// Keep it in perspective.
For at least the first twelve months after you have your idea, your business will be your life. It should be your life. If you want to make it work it’ll occupy your every time and thought, consume you in sleep and wake. Without the drive of giving all of your shits, it’ll probably fizzle as your interest does.
You’ve gotta stay motivated even on the slow days, but as you focus focus focus you’ve also gotta be mindful of keeping it in perspective. Whether your business takes off in a crazy, crazy way and sees you hitting the city news before you can say ‘holy guacamole what a good day’, or hits speedbumps too big for you to manage, you’re going to want your people around you when whatever happens, happens.
You’ll probably be a bit of a lame friend, partner, child and human with your brain ticking over all of the time, and there’s no real way around that but it is important that you communicate. Warn people that this life-changing thing means you’re not available like you have been, but tell them that you love them, too. Be sure that they know as soon as you come up for air it’s them you’ll run to for a squeeze and a chat.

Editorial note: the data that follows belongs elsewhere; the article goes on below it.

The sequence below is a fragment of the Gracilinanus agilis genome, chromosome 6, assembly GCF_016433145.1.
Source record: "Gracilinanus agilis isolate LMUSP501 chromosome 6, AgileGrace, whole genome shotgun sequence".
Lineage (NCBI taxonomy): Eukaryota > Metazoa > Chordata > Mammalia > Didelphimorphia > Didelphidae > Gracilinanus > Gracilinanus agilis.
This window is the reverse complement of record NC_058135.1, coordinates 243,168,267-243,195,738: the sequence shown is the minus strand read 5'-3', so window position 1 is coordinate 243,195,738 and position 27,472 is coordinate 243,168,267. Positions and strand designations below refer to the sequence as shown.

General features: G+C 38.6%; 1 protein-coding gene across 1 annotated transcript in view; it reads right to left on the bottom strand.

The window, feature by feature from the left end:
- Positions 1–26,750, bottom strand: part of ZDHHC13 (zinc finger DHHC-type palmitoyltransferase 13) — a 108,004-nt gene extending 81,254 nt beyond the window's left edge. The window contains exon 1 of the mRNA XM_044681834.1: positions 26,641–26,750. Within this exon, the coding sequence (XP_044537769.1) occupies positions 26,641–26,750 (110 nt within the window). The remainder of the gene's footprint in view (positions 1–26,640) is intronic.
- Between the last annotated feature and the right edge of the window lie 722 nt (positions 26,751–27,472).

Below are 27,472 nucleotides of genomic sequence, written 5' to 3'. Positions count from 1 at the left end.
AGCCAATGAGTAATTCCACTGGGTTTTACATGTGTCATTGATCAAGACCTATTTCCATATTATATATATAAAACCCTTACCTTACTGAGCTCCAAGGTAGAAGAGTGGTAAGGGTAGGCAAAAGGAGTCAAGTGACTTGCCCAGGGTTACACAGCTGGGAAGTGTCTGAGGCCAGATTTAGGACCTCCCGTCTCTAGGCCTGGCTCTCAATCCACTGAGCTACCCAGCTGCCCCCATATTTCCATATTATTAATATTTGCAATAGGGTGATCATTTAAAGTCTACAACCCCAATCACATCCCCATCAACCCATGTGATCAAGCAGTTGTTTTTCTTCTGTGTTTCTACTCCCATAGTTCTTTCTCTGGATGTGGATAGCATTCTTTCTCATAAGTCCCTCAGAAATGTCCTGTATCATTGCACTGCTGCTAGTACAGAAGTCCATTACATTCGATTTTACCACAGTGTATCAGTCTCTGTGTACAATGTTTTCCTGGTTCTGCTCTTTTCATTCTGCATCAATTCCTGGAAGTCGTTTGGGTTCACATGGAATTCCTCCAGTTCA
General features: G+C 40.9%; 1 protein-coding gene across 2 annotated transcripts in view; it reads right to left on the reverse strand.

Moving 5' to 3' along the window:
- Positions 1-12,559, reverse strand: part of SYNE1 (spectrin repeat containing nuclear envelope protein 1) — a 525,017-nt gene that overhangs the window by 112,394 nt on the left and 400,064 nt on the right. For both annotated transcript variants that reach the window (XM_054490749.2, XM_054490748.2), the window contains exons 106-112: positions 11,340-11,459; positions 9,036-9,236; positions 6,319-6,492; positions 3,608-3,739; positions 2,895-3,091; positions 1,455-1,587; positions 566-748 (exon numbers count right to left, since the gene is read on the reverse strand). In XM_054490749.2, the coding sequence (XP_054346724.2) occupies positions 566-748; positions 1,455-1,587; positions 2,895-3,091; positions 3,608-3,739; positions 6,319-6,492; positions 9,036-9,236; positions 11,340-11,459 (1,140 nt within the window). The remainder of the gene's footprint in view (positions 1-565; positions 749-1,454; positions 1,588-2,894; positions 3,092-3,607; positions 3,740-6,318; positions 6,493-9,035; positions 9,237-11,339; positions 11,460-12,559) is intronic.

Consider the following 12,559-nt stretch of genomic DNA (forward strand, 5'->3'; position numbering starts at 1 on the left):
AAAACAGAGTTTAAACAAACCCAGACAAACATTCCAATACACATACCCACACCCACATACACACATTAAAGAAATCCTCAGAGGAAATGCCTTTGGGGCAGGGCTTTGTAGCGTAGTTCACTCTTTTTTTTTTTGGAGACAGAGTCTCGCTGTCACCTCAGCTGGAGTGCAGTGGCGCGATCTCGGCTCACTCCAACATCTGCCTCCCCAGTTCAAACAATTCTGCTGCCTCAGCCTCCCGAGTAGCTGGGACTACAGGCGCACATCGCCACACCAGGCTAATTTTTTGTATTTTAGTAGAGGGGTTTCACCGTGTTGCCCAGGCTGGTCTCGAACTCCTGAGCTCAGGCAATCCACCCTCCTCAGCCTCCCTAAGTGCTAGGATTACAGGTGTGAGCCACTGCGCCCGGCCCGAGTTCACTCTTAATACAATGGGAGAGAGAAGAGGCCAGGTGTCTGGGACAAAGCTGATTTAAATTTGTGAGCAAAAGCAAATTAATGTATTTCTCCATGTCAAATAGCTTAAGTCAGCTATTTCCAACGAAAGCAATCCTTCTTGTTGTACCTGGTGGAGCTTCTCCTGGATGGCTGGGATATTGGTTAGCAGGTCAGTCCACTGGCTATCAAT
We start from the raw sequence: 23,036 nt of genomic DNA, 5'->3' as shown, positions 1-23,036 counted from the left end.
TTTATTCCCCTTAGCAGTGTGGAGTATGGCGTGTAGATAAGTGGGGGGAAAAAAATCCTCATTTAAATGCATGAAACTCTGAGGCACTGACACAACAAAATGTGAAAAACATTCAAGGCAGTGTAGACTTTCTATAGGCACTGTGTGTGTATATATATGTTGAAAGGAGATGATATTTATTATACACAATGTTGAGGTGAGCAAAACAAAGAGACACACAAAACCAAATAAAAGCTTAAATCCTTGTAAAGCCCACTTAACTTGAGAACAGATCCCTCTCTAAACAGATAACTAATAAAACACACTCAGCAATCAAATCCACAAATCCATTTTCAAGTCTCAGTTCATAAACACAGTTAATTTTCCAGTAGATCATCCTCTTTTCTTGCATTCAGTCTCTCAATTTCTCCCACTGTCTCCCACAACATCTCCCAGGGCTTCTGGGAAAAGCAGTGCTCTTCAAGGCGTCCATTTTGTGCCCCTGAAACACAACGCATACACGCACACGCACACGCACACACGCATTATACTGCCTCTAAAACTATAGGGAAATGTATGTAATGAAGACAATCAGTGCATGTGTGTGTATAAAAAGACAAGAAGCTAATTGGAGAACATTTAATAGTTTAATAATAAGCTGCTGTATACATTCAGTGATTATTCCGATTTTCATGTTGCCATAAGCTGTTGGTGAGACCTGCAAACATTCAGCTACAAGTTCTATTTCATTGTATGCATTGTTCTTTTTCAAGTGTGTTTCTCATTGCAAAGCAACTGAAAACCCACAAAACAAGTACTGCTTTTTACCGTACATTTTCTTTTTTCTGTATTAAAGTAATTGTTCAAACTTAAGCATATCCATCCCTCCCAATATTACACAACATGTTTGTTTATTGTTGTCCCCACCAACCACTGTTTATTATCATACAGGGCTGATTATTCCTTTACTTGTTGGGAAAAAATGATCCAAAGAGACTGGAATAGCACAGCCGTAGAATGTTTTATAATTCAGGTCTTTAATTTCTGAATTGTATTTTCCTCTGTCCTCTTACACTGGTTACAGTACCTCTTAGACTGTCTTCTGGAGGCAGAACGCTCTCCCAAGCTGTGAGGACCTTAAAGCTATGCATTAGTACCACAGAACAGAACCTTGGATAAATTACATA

If anything pressing should happen though, remember that you can press pause on what you’re doing. Being a good person is the most important thing.
// Keep it in perspective (again).
On the other side of being cool-as-a-cucumber is breathing through the big things when it comes to your small business. Tackle the problem with your product, service, experience as quickly and efficiently as possible.
Even if you’re an absolute superstar (I don’t doubt it!), issues will arise. Maybe it’s a customer complaint, or a stock shortage by your supplier, or the aforementioned someone pinching your ideas. Step away, put yourself in the shoes of an employee. Yes, this is your baby but for now, make like it’s not.
Deal with the problem with pep, keep it friendly and light and you might just look back and realise the big thing was a little thing after all.
// Have fun!
I hope you like a good vintage cheddar, because I’m about to sound like a big hunk of cheese! But really. Be passionate about what you’re doing, and if you’re not change what you’re doing so that you are. It’ll make the lows shallower and the highs’ll reach the stars.
La Bohéme Collective is launching (again) tomorrow, the 18th of July 2017, at 6PM South Australian time. I’m so excited to start this new adventure (which you can find at www.labohemecollective.bigcartel.com, for now) and hope that this little blog post has inspired you a bit, too x